13. Optical NetworksOptical Reach • Tx power 1mW ~ 0dBm (P [dBm] = 10 log P[mW]) • Receiver PIN diode or APD • Minimal needed Rx power– sensitivity, examples: • -45 dBm (32nW) @ 155Mbps – 180km • -36 dBm @ 1GBps – 144km • -24 dBm @ 10Gbps – ? • Reach extension – regeneration / optical amplification Optical Networks

  14. Optical NetworksOptical Amplifiers • Rare earth doped fibre, Semiconductor (SOA), Raman • Erbium Doped Fibre Amplifiers (EDFA) • Really began a revolution in the telecommunications industry • Late 1980s, Payne and Kaming (University of Southampton) • OAs can directly amplify many optical signals • Analogous principle: Protocol, bit-rate transparent • EDFAs working in the 1550 nm window (C band and later L band) Optical Networks

  15. Optical NetworksOptical Amplifiers EDFA High energy level, 1 μs Metastable energy level, 10ms 1480 nm Amplified signal 980 nm Low energy level • Light Amplification by Stimulated Emission Er atoms Optical Networks

  16. Optical NetworksOptical Amplifiers EDFA Er doped fibre, 10 m – 100 m SIGNAL SIGNAL WDM WDM PUMP PUMP • Forward, backward pumping • Forward: lowest noise • Backward: highest output power • 980 nm: low noise • 1480 nm: stronger pump sources (req. longer Er fibres) • 1480 nm & backward; 980 nm & forward • Single or dual stage (for DCF) Optical Networks

  17. Optical NetworksOptical Amplifiers EDFA • Output powers (5 Watts or more) • Gain (30 dB), not uniform across C (L) band • Input power (-36 dBm) • Noise Figure (NF): 3.6, typ 5-7dB, teoretical minimum 3 dB • ASE • For L band: long Er fibres (> 100 m) • Booster, in-line, preamplifiers Optical Networks

  18. Optical networks and equipmentOAs and Practical Deployment Praha - Pardubice Since May 17, 2002 Now gone Masarykova Univerzita, Brno

  19. Optical networksReal deployments • OSA (One Side Amplification) – all components are located at one place, for star topologies • Praha – Plzeň (OSA), 123 km, 34 dB, 1 GE Optical Networks

  20. Optical networks and equipmentOAs and Practical Deployment • Brno – České Budějovice, 308 km, 70 dB, 2,5 Gb/s, PoS, without optical filters Masarykova Univerzita, Brno

  21. Optical networks and equipmentOAs and Practical Deployment • Brno – Ostrava, 235 km, 51 dB, 1 GE (tested for 2,5 G PoS), without optical filters Masarykova Univerzita, Brno

  22. Optical NetworksOther Optical Dopped Fibre Amplifiers – O band • PraseodymiumDoped Fluoride FibreAmplifier (PDFA) • 1310 nm, not as energyefficientcompared to EDFA, higher NF • Problemswith fluoride fibres, not very widespread • Neodymium DFA • 1310 nm, fluoride fibre OpticalNetworks

  23. OpticalNetworksOtherOpticalDoppedFibreAmplifiers – S band S band • Thulium DFA (TDFA), but poor efficiency in silica, due to high non-radiative decays • TDFAs based on fluoride fibres commercially available • 1460-1500 nm 19dB gain and 19dBm output • Can’t be spliced with silica fibres, hydroscopic • Double pumped TDFA in silica with dopants – not commercially available Er Tm Optical Networks 19th Nov 2013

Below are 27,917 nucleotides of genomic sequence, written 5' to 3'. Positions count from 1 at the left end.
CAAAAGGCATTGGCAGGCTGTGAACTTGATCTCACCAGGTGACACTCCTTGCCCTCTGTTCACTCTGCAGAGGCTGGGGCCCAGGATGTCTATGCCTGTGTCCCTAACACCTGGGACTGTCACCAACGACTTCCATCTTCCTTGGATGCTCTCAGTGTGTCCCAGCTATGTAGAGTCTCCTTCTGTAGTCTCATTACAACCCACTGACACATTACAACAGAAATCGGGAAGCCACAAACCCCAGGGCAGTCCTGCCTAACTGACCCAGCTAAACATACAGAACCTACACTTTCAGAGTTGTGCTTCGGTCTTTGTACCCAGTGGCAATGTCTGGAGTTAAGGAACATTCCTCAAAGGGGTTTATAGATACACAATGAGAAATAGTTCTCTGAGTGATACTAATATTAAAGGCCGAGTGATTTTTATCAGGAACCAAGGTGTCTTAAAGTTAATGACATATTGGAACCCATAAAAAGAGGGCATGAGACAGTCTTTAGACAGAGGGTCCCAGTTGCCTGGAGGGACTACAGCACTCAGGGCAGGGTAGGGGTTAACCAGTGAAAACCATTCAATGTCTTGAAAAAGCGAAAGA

24. OpticalNetworksOtherOpticalDoppedFibreAmplifiers – S band S band cont. • Modified EDFA • Can handle region about 1510-1530nm, 20dB gain, commercially available, NF higher that TDFA • Commercially unavailability of DWDM transceivers forthisregion Optical Networks 19th Nov 2013

  25. Optical NetworksOther Optical Dopped Fibre Amplifiers 2um (2000nm) band • Experimental TDFA operation • Bandwidth 1910-2020nm • Small signal gain 35dB • NF 5-7dB • Silica glass • Li Y. et al,”Thulium-doped Fiber Amplifier for Optical Communications at 2μm”, OFC2013 Optical Networks 19th Nov 2013

  26. Optical NetworksOther Optical Dopped Fibre Amplifiers 2um (2000nm) band cont. • Hollow core photonic bandgap fibers • Minimal latency, neff close to 1, propagation speed almost c, not 2/3c • Nonlinear coefficient 0.07% of SSMF • Losses still in order of 4.5dB/km in 2um • Theoretically losses can go down to 0.15 dB/km • 1966 Charles K. Kaofiber • 1000dB/km • Source: NKT Photonic Optical Networks 19th Nov 2013

  27. Optical Networks Semiconductor Optical Amplifiers • Based on conventional laser principles • Active medium (waveguide) between N and P regions • + InGaAsP – small and compact components • + Cost effective solutions, especially for O and S bands • + High gain (up to 25 dB) • - Low output powers (15 dBm) • +Wide bandwidth • - High noise figure (7-8 dB) • -- Very short life time - cross gain effects Optical Networks

  28. Optical NetworksSemiconductor Optical Amplifiers Optical Networks

  29. Optical NetworksRaman Amplification • Both discrete but mainly distributed amplifier • Stimulated Raman scattering effect • Distributed amplification, a communication fibre itself is a gain medium • Can add 40 km to increase a maximum transmitter-receiver distance • Upgrading of existing links to add more channels • A quite weak effect in silica fibre – very high powers have to be used • Safety problems (automatic laser shutdown - ALS) Optical Networks

  30. Optical NetworksRaman Amplification • Counter-directionally pumping schemes Optical Networks